CINDI ANDERSON on tue 23 nov 99
Excellent explanation. Thank you. I am curious about you and some of
your fellow ClayArters who are on the technical side. I am an engineer
by training and trade, and when I got into pottery to express my
"artistic side", I never imagined that it would be so technical. Of
course it makes total sense now, and now I can't believe that many
people who have potted for years don't have a clue about the chemistry
behind it. I personally find it totally cool that something can be
creative and technical at the same time.
Forgive me for not knowing, but I assume you are still a potter in
addition to your work with commercial clays, etc. I wonder if you find
yourself feeling more like an artist that learned a lot of chemistry to
achieve the results you wanted, or more like a chemist that likes to
pot? Or do you find it a perfect blend of the two?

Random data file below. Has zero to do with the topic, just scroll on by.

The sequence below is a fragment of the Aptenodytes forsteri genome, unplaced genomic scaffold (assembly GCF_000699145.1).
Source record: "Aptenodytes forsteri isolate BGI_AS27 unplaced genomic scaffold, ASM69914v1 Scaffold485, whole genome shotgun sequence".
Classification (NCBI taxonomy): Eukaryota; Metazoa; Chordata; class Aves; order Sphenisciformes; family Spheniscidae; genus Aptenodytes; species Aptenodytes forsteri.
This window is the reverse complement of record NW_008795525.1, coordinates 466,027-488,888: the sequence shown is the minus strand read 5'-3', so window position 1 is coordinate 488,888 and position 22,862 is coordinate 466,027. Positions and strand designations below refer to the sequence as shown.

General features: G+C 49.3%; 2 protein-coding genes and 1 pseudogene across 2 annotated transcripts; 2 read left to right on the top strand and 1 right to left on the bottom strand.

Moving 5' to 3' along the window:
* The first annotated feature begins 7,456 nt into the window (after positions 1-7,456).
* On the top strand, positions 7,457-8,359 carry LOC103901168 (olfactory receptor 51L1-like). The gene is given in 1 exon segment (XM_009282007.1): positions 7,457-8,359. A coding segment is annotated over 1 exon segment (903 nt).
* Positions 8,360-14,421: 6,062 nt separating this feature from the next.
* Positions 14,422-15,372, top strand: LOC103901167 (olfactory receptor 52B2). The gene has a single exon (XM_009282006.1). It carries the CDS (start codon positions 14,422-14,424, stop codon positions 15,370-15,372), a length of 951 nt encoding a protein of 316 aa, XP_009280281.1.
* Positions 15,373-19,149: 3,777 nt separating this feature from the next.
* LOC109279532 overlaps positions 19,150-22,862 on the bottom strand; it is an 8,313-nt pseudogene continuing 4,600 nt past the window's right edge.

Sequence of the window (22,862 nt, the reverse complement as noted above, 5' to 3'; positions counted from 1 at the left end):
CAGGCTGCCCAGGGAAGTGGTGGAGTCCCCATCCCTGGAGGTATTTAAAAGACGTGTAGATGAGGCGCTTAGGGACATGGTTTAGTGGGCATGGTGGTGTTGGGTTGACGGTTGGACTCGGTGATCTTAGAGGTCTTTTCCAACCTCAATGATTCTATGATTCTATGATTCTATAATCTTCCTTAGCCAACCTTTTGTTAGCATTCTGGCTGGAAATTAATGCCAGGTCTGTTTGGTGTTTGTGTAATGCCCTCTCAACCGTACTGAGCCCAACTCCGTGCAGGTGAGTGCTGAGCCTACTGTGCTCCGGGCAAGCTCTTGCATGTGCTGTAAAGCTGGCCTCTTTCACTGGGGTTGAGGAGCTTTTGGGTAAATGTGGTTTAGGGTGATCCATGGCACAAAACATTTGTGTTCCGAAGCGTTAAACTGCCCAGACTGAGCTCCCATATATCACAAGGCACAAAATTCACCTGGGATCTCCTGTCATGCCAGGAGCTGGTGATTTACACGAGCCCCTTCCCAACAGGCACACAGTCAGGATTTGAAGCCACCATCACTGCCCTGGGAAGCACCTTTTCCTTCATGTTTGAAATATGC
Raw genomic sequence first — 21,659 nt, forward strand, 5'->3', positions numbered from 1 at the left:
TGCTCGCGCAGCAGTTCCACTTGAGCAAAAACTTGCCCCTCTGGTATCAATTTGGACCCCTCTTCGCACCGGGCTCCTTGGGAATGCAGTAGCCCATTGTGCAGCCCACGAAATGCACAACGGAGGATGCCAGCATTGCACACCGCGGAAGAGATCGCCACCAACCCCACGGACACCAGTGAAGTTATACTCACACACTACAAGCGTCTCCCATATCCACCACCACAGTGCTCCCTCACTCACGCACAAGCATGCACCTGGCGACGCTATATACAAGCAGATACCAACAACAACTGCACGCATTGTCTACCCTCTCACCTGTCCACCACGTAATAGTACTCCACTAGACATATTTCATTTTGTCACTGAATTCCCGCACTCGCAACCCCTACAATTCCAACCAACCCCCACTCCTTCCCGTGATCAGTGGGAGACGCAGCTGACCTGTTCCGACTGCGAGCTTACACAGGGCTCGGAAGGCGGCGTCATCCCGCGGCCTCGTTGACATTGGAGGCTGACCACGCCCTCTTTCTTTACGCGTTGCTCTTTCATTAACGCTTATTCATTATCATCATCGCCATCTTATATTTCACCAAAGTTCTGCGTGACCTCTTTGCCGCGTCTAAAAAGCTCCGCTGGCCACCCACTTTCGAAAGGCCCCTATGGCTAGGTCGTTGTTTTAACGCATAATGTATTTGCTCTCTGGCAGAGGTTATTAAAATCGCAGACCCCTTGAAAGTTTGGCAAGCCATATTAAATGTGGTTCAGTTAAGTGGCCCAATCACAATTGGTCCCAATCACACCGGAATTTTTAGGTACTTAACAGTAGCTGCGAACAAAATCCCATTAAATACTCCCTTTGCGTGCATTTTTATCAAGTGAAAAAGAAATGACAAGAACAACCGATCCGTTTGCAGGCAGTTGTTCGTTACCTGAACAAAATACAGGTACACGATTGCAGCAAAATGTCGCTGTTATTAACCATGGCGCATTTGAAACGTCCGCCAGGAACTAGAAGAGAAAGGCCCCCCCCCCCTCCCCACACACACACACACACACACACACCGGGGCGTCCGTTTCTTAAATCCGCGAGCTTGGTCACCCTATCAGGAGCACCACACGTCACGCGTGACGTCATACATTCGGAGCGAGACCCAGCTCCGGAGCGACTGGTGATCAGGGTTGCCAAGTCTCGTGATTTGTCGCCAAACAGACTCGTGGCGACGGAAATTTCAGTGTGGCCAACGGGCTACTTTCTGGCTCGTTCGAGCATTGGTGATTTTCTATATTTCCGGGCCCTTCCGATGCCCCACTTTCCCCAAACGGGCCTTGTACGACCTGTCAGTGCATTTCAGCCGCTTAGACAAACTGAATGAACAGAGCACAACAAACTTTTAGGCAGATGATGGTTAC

Ron Roy wrote:
> ----------------------------Original message----------------------------
> Hi Cindi,
> The problem with under vitrified clay is - it takes up water in use - this
> eventually rehydrates the clay a little - the clay gets bigger and the
> glazes craze - and the system gets weaker fast.
> I don't know of any non destructive test for chipping - I am sure you could
> improvise one. How about a rod - anchored with a hinge at one end - you
> could drop it from different heights on different clay/glaze samples.
> When you ask for numbers - I don't have a clue - you will have to do your
> own research and it will pertain to the glaze and clay combinations you do
> them on.
> What makes stoneware stronger than earthenware is the interlocking effect
> of mulite in the clay - this does not normally start to form until about